The office of Attorney General Xavier Becerra won't begin to enforce the law until July 1, 2020, but he said he considers the law in effect as of Jan. 1, "right after that first kiss and the hugs and the champagne."
But his budget is limited. He said his office is likely to conduct only three enforcement actions a year, though he won’t say against what companies.
"The bigger the company, the bigger the problem," Becerra said. "The bigger the universe that has data that is used in certain ways, that could lead to that violation, the bigger the case will be."
When asked about a particularly sensitive kind of information his office is keen to prioritize protection of, Becerra said: "I think my health information is sensitive. I think my Social Security number is sensitive. I think my dating patterns, especially since I'm married, would be sensitive," Becerra said, jokingly.
More seriously, he added that "aggressive, early, decisive enforcement" is likely to focus on the sale of data involving children. "The last thing you want is for any company to think that we're going to be soft on letting you misuse kids' personal information."
How Tech Giants and Data Brokers are Reacting
Industry groups spent the last year trying to rewrite and soften the law. It’s expected they’ll sue to stop the CCPA's rollout, even as most have taken some steps to comply with it. Many businesses complain there's a lack of clarity on the regulations that Becerra's staff is still crafting.
For businesses, the attorney general’s office has released a Standardized Regulatory Impact Assessment outlining the potential scope of the new law, but businesses want the office to produce sample forms and notices as well.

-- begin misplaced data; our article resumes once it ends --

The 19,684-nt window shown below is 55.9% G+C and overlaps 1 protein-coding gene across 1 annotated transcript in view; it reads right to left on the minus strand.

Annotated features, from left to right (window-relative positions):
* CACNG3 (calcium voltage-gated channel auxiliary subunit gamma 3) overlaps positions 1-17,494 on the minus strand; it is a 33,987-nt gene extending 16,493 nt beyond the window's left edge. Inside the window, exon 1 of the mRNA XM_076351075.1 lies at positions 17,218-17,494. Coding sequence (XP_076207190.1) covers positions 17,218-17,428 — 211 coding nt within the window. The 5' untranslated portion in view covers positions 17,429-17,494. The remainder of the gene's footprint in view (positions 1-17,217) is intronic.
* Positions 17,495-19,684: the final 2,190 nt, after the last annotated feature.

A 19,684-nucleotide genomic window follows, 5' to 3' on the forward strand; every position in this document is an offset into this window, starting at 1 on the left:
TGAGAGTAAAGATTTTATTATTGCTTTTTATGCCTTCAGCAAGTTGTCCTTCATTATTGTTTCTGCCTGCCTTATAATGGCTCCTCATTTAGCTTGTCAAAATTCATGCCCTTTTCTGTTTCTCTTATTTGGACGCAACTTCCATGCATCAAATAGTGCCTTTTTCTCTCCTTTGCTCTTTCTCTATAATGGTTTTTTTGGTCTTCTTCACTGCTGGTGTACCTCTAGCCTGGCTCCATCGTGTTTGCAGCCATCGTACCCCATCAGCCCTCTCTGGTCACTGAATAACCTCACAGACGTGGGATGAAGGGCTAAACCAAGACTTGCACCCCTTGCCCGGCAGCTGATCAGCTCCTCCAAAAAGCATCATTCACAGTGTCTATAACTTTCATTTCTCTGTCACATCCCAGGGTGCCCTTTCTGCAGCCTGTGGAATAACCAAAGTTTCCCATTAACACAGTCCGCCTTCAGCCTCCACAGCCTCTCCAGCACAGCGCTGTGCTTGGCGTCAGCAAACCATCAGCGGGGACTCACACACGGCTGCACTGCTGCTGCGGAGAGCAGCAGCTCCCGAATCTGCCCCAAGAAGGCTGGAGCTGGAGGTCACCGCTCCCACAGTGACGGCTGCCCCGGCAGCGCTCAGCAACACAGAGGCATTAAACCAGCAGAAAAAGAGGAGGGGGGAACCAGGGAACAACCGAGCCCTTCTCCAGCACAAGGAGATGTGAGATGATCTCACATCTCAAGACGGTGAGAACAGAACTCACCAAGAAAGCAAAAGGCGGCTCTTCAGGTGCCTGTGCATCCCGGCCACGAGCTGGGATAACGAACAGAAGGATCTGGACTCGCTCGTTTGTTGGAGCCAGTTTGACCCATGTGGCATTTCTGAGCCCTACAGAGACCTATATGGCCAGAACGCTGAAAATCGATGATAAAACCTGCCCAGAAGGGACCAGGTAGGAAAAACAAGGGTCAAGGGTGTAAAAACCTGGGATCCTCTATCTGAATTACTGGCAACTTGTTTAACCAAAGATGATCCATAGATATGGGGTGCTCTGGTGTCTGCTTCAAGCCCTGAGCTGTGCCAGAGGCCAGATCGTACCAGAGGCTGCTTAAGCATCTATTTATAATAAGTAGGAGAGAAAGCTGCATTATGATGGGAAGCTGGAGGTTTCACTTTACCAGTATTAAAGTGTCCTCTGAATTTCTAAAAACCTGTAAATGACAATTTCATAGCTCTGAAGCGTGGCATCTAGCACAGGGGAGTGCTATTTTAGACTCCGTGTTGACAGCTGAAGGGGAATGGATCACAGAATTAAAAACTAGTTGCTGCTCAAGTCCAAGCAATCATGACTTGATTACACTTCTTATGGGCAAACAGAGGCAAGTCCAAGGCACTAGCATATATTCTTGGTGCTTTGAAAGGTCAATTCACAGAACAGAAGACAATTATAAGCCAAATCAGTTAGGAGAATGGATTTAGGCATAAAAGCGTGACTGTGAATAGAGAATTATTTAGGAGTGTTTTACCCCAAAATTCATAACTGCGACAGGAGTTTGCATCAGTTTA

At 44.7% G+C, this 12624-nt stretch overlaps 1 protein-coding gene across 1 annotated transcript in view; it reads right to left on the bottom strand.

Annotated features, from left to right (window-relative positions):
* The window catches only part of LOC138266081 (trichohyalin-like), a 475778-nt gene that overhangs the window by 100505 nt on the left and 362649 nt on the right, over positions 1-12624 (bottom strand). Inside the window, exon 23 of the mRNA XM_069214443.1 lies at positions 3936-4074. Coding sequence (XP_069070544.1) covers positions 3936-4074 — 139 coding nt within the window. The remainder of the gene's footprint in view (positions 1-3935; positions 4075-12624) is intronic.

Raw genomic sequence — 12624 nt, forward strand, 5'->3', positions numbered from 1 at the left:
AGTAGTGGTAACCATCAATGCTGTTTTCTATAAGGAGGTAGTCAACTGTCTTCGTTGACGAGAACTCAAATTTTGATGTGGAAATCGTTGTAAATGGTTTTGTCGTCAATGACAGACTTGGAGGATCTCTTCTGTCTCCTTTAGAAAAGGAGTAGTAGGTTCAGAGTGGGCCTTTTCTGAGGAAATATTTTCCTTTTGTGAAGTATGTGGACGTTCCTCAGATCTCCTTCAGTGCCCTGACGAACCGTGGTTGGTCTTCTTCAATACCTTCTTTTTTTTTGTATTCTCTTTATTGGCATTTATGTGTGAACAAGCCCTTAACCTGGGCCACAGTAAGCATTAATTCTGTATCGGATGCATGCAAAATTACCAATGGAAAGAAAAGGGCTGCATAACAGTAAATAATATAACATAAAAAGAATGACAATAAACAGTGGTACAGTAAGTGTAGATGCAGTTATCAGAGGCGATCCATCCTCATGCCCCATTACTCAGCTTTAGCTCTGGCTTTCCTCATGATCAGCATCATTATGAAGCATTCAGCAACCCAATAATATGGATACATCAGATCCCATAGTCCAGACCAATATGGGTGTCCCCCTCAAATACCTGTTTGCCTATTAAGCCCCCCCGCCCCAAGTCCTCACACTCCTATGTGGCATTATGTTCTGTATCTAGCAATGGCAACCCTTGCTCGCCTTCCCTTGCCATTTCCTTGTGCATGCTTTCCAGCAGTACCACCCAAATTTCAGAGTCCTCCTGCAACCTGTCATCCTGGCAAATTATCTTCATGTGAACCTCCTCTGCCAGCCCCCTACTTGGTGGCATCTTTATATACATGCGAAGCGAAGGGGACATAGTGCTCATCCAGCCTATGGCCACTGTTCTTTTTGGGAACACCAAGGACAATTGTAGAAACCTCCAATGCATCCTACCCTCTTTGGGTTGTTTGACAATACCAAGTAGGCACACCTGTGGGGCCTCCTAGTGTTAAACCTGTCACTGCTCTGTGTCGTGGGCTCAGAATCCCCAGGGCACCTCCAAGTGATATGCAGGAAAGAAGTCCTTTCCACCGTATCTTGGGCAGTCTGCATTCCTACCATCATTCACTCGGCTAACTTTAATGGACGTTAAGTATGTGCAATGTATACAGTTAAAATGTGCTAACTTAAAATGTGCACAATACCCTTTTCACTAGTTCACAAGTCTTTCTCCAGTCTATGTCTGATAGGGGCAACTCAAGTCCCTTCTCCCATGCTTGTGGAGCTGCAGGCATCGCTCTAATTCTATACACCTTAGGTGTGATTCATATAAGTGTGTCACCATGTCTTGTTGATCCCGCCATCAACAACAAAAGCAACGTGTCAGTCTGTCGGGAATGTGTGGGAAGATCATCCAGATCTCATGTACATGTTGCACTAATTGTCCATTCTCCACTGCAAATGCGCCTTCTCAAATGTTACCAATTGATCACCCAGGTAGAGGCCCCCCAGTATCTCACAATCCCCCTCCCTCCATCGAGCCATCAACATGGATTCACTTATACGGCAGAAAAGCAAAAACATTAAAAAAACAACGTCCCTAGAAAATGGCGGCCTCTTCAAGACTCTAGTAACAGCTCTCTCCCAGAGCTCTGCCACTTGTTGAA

In the meantime, some companies like Microsoft are adopting the new rules across the nation immediately.
Other companies are taking a different view. While Facebook has made it easy to download your data — as has Twitter and Google — the Menlo Park-based social media giant argues it sells advertisers access to you, so it’s up to the advertisers to let you opt out or not.
"We’re committed to clearly explaining how our products work, including the fact that we do not sell people’s data," the company posted online.
That doesn't pass the smell test for a number of industry watchers, including Chris Hoofnagle, who teaches tech regulation at UC Berkeley.
"Facebook, in particular, appears to be interpreting the law in a very opportunistic way. So that they don’t actually need to do anything to comply with it," he said.
Hoofnagle thinks the biggest tech companies in Silicon Valley are in a financial position to bet it will be awhile before the attorney general’s office comes for them.